CAN SHE CLOSE THE GAP?
FRENCH HOPEFULS DUEL ONE LAST TIME
With five days before the final showdown, Emmanuel Macron and Marine Le Pen face off in their final TV duel on Wednesday.
Macron, who beat Le Pen in the first round by three percentage points, is widely expected to clinch victory in Sunday’s runoff vote; The Economist has gone so far as to give the National Front leader a mere 1% chance of victory.
However, Le Pen has since made progress. She will undoubtedly benefit from the elimination of leftist candidate Jean-Luc Melenchon, whose protectionist platform – including lowering the retirement age, increasing tariffs and holding a vote on leaving the EU – is similar to her own. While Melenchon urged his supporters not to vote for the National Front, diehard left-wing voters will view Le Pen as the only choice when confronted by Macron, a business-friendly economic reformist.
After being promised the prime ministership on Friday, prominent right-wing lawmaker Nicolas Dupont-Aignan joined Le Pen’s campaign and could help her attract conservative, middle-class voters.
But despite Le Pen’s improving prospects, her chances are slim (although perhaps not 1%). She’s likely to attack Macron ferociously on Wednesday, but it won’t be enough to close the gap.
A RENEWED PUSH FOR PEACE
TRUMP MEETS PALESTINIAN PRESIDENT
Palestinian President Mahmoud Abbas will travel to the White House on Wednesday to explore options for peace in his homeland with Donald Trump.
Trump alarmed Palestinians in February when he shrugged off the two-state solution and threatened to move America’s embassy in Israel to Jerusalem – the disputed capital of both Israel and a future Palestine. But 100 days in, the Trump administration has stalled the embassy move, warned Israel against settlement-building and suggested an increase in economic aid to the Palestinian Authority.
But Abbas still faces a legion of staunchly pro-Israel administration officials, including senior advisor Jared Kushner, ambassador to Israel David Friedman and UN representative Nikki Haley. Meanwhile, the Israeli government ignored American warnings, announcing another 15,000 settlement homes on Friday.
Wednesday’s discussions will likely focus on restarting peace talks. On Monday, Hamas – which controls the Gaza strip – announced it was retracting a section of its charter that vowed to destroy Israel. Mr Trump badly wants to be the president to finally solve the decades-old conflict and will likely use this to pressure Israel to resume negotiations.
Dig deeper: Palestine: a long road to unity
ALLIES OF CONVENIENCE
ERDOGAN AND PUTIN TALK SYRIA
Syria will dominate discussions when Vladimir Putin and President Erdogan meet in Sochi on Wednesday; the latest round of intra-Syrian peace talks will run simultaneously in Astana. Despite disagreements over Bashar al-Assad’s future in a post-war Syria, Turkey and Russia are likely to move ever closer as they both come to terms with the emerging Trump paradigm.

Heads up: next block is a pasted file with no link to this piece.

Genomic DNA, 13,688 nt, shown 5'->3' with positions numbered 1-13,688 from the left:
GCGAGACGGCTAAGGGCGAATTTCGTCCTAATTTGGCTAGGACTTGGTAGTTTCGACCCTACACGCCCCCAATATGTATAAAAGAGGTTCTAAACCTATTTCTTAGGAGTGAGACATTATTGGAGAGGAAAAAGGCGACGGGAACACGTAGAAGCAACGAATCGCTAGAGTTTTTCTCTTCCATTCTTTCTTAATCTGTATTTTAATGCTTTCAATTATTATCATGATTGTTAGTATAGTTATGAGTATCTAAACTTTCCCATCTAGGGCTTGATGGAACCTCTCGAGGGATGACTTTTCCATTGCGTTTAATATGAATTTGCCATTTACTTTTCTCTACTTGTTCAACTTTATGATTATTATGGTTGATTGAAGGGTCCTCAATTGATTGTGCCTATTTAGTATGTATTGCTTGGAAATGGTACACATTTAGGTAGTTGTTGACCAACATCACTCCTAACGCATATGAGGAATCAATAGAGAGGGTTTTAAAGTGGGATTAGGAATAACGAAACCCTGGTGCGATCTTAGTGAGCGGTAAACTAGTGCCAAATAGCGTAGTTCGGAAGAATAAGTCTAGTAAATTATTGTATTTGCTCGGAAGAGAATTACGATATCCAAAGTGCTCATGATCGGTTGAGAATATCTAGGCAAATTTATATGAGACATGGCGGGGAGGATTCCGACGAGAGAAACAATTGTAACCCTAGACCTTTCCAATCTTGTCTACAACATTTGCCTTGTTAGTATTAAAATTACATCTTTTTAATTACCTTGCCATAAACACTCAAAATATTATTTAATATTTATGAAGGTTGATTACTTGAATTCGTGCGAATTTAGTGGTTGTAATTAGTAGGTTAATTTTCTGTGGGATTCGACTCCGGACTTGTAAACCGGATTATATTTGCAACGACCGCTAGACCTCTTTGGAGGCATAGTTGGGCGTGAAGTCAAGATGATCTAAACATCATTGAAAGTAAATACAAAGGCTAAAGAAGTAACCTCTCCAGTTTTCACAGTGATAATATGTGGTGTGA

While Moscow periodically reiterates its willingness to co-operate with Washington in Syria, as well as on broader counterterrorism issues, relations between the two have faltered since President Trump ordered a missile strike on April 6.
For his part, Erdogan opposes the recently announced American patrols along the Turkish-Syria border – an attempt to prevent a repeat of last week’s Turkish air strikes on American-allied Kurdish fighters. Syrian Kurdish militants are crucial to an impending push to reclaim ISIS-held Raqqa but are deemed ‘terrorists’ by Turkey.
With converging interests in seeing American influence marginalised in Syria while also tending to their own self-interests, Messrs Erdogan and Putin will have much to discuss on Wednesday. Away from Sochi, senior officials will attempt to corral various Syrian groups to play nice in Astana – no mean feat.
America’s central bank will issue its interest rate decision and an accompanying statement on the state of the economy. Rates are likely to be kept on hold at 1%. Investors will be looking for signs as to whether the Federal Reserve will hike rates in June – a very real possibility.
More protests attracting hundreds of thousands of people are expected in Venezuela. On Monday, President Nicolas Maduro announced he would begin the process of establishing a people’s assembly to rewrite the constitution.
The three-day World Economic Forum on Africa will begin in the South African city of Durban. Top officials and regional CEOs will discuss the challenges and opportunities the continent presents, including infrastructure challenges, geographical dispersion and difficulty attracting investment.